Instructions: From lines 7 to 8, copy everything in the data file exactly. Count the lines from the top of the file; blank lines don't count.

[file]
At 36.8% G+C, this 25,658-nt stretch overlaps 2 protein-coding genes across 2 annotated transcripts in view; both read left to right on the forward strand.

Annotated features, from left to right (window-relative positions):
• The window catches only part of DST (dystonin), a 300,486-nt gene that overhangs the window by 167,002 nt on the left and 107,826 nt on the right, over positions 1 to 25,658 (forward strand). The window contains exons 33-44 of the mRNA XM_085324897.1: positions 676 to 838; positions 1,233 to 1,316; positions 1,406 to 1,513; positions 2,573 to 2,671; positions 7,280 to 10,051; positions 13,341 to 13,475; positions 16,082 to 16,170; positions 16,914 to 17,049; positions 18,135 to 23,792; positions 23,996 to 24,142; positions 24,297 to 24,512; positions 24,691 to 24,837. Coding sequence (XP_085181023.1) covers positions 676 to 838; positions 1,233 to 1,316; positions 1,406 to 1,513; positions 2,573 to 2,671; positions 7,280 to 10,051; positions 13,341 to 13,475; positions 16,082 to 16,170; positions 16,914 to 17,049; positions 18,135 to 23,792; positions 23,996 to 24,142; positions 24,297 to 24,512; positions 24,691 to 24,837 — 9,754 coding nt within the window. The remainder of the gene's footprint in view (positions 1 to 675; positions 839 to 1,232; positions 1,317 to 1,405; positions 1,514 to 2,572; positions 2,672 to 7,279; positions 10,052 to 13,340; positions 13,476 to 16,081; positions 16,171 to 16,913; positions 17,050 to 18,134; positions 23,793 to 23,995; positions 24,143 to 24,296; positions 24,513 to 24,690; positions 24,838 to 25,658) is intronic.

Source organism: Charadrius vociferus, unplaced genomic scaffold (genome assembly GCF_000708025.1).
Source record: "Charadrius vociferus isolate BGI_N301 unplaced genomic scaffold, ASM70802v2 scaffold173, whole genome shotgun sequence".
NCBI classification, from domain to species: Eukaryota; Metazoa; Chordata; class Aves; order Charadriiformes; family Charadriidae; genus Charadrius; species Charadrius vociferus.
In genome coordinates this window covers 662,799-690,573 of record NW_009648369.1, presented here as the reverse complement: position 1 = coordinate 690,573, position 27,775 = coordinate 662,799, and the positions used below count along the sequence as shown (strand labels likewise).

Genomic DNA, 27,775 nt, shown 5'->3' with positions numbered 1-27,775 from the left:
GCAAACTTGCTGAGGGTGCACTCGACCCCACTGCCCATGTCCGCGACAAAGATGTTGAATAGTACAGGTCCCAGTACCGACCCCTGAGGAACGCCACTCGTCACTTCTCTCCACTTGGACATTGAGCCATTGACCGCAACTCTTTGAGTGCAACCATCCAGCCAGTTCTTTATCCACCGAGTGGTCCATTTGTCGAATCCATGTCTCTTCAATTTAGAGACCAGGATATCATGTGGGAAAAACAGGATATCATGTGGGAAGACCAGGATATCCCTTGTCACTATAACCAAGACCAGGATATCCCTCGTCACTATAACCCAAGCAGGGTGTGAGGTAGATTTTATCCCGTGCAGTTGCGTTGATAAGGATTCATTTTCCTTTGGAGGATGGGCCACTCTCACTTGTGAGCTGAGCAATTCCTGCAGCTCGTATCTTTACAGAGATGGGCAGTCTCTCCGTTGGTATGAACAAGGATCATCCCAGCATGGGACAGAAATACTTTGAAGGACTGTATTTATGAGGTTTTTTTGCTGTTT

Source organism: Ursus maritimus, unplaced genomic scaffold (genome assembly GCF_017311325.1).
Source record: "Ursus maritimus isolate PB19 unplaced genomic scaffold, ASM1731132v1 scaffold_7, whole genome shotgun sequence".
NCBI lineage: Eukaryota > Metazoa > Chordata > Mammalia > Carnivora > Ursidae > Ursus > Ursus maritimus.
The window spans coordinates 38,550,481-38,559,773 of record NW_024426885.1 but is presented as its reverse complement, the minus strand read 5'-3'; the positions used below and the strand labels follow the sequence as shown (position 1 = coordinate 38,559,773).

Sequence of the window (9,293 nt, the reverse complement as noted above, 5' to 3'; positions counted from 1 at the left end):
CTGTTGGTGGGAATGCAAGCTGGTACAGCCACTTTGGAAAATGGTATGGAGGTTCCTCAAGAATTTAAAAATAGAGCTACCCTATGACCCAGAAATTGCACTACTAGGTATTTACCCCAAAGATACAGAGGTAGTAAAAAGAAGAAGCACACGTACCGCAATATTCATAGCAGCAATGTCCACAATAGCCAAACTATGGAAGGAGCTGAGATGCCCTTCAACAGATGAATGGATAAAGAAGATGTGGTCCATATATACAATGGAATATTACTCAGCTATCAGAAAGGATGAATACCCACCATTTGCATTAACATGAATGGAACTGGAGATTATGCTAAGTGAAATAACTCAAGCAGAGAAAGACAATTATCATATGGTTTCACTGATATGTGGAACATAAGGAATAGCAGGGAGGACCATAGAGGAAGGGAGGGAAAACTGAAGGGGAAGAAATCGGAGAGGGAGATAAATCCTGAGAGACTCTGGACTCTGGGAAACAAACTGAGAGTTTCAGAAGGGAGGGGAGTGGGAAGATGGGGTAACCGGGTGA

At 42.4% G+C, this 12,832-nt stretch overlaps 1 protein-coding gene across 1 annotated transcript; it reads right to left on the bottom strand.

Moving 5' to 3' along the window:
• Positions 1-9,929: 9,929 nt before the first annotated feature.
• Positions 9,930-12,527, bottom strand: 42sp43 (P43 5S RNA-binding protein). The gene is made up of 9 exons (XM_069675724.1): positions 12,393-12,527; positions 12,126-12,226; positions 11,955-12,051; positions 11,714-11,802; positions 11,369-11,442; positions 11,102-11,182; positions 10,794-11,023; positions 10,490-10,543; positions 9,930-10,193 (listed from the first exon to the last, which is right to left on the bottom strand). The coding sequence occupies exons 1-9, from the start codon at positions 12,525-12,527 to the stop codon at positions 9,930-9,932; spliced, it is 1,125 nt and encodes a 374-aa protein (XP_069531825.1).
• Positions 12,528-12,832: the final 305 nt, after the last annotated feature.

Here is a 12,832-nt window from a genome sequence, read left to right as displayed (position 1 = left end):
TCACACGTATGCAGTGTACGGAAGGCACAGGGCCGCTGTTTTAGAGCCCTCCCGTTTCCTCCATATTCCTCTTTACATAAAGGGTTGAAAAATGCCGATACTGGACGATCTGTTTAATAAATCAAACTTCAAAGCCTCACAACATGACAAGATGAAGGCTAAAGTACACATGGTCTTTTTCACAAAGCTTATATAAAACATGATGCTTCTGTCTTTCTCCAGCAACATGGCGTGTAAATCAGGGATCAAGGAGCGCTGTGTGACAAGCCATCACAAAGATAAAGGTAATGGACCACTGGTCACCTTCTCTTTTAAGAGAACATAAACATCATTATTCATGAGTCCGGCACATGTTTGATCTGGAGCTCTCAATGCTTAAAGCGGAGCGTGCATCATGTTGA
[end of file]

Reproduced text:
In genome coordinates this window covers 662,799-690,573 of record NW_009648369.1, presented here as the reverse complement: position 1 = coordinate 690,573, position 27,775 = coordinate 662,799, and the positions used below count along the sequence as shown (strand labels likewise).

Genomic DNA, 27,775 nt, shown 5'->3' with positions numbered 1-27,775 from the left: